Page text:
Shortly after Rodin had met the young Rilke, he advised him to go to the Paris zoo so that he might learn to see. Rilke, who was an animal lover anyway, did not have to be told twice. During the following years, he spent many hours in the Jardin des Plantes, to which he had access through an autorisation d'artistes, a special pass for painters and other artists, from 8:00 to 11:00 in the morning, before the general public was admitted. One of the first results of this apprenticeship in "seeing" was a poem "The Panther" printed in the Prague cultural monthly Deutsche Arbeit in September 1903. [Wolfgang Leppmann, Rilke: A Life (1984), pp. 167-179, 214-217 (PT2635.I65.Z782313.1984)]

to go to the carnival
As explained in the preface, I changed the setting from zoo to carnival, mainly to mislead the Stanford students that I wrote this anonymous poem since my earlier poem was on the "Maguari Stork" at the San Francisco Zoo. In his chapter "Paris and Rodin", Batterby writes "On Rodin's advice, Rilke spent many hours in the Jardin des Plantes,. He was not merely concerned with the superficial observation of the external appearance of the animals, but studiously attempted to probe their character and consciousness... In addition, Rodin took him to the great cathedrals and instructed him in a knowledgeable appreciation of Gothic architecture. As well as diverting his attention away from himself and sharpening his sensory perception— especially training him in the art of seeing— these pursuits had the further immeasurably valuable result of vastly enriching the poet's store of general experience. [K.A.J. Batterby, Rilke and France (1966), pp. 55-56]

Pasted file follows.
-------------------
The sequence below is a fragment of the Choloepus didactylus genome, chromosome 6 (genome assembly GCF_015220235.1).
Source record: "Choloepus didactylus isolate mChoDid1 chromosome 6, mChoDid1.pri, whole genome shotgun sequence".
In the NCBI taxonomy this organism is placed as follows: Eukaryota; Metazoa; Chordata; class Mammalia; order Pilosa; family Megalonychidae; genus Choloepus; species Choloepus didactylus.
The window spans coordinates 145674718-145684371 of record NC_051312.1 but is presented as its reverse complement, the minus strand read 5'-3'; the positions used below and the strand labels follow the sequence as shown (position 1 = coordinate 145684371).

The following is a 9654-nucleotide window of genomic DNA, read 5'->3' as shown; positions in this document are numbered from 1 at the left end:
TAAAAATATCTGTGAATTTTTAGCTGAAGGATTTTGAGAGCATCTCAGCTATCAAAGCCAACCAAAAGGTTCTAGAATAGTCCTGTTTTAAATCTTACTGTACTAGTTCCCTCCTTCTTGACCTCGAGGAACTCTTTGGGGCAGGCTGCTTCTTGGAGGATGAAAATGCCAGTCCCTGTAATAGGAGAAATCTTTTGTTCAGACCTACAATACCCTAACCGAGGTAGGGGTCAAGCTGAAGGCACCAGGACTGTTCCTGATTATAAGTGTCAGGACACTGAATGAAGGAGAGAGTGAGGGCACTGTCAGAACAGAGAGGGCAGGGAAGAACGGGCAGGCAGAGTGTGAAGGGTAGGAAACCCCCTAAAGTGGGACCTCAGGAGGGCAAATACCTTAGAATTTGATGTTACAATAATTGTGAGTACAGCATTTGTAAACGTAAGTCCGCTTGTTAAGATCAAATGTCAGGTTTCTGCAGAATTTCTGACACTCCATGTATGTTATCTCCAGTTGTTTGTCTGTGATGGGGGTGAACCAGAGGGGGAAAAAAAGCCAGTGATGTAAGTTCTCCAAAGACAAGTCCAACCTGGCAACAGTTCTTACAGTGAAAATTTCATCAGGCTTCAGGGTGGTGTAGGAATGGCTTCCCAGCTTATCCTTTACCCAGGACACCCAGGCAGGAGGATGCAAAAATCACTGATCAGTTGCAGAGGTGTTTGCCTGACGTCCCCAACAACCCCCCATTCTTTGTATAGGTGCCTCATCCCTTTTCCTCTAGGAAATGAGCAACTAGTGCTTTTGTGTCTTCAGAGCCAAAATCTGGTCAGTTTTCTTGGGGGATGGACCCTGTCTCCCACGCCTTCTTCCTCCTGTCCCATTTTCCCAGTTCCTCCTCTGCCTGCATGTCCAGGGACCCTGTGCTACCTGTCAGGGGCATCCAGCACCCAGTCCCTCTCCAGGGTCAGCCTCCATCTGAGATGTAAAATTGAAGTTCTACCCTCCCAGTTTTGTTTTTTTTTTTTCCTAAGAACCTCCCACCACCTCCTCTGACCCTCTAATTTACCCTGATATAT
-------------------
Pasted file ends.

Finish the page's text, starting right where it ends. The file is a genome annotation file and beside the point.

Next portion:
It is interesting that Pinsky's first words to the class (Jan. 10, 2007) was quoting Yeats' "Sailing to Byzantium" (1926): "Nor is there singing school but studying / Monuments of its own magnificence; / And therefore I have sailed the seas and come / To the holy city of Byzantium." The young Rilke was fortunate to have Rodin showing him the great cathedrals of Paris— these "monuments of magnificence" became "the singing-masters" of Rilke's soul and molded him into a great poet.